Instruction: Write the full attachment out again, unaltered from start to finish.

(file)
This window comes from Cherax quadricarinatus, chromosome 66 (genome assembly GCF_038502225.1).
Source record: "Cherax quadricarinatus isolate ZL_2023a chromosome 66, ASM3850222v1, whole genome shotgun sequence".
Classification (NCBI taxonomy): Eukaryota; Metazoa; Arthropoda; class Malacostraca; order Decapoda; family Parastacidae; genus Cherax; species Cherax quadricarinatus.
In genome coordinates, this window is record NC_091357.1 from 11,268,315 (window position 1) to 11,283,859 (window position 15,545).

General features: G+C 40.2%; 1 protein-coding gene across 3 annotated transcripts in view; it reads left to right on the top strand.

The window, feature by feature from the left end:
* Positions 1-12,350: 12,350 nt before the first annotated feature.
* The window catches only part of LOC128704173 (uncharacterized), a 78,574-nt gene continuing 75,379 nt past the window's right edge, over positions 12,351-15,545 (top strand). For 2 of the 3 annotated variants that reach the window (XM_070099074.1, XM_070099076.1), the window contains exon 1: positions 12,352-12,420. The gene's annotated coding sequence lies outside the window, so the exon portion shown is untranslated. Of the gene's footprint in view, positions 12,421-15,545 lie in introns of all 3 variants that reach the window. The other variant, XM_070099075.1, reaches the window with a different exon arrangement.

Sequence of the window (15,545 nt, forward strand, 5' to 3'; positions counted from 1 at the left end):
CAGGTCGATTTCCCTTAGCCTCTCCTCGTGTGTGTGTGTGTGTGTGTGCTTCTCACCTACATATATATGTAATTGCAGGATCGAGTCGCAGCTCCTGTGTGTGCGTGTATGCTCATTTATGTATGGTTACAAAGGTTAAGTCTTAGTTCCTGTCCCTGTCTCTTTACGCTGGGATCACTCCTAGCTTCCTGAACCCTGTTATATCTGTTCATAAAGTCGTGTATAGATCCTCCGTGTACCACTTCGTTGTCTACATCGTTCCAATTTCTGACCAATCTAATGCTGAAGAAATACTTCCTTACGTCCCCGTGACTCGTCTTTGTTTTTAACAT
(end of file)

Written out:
This window comes from Cherax quadricarinatus, chromosome 66 (genome assembly GCF_038502225.1).
Source record: "Cherax quadricarinatus isolate ZL_2023a chromosome 66, ASM3850222v1, whole genome shotgun sequence".
Classification (NCBI taxonomy): Eukaryota; Metazoa; Arthropoda; class Malacostraca; order Decapoda; family Parastacidae; genus Cherax; species Cherax quadricarinatus.
In genome coordinates, this window is record NC_091357.1 from 11,268,315 (window position 1) to 11,283,859 (window position 15,545).

General features: G+C 40.2%; 1 protein-coding gene across 3 annotated transcripts in view; it reads left to right on the top strand.

The window, feature by feature from the left end:
* Positions 1-12,350: 12,350 nt before the first annotated feature.
* The window catches only part of LOC128704173 (uncharacterized), a 78,574-nt gene continuing 75,379 nt past the window's right edge, over positions 12,351-15,545 (top strand). For 2 of the 3 annotated variants that reach the window (XM_070099074.1, XM_070099076.1), the window contains exon 1: positions 12,352-12,420. The gene's annotated coding sequence lies outside the window, so the exon portion shown is untranslated. Of the gene's footprint in view, positions 12,421-15,545 lie in introns of all 3 variants that reach the window. The other variant, XM_070099075.1, reaches the window with a different exon arrangement.

Sequence of the window (15,545 nt, forward strand, 5' to 3'; positions counted from 1 at the left end):
CAGGTCGATTTCCCTTAGCCTCTCCTCGTGTGTGTGTGTGTGTGTGTGCTTCTCACCTACATATATATGTAATTGCAGGATCGAGTCGCAGCTCCTGTGTGTGCGTGTATGCTCATTTATGTATGGTTACAAAGGTTAAGTCTTAGTTCCTGTCCCTGTCTCTTTACGCTGGGATCACTCCTAGCTTCCTGAACCCTGTTATATCTGTTCATAAAGTCGTGTATAGATCCTCCGTGTACCACTTCGTTGTCTACATCGTTCCAATTTCTGACCAATCTAATGCTGAAGAAATACTTCCTTACGTCCCCGTGACTCGTCTTTGTTTTTAACAT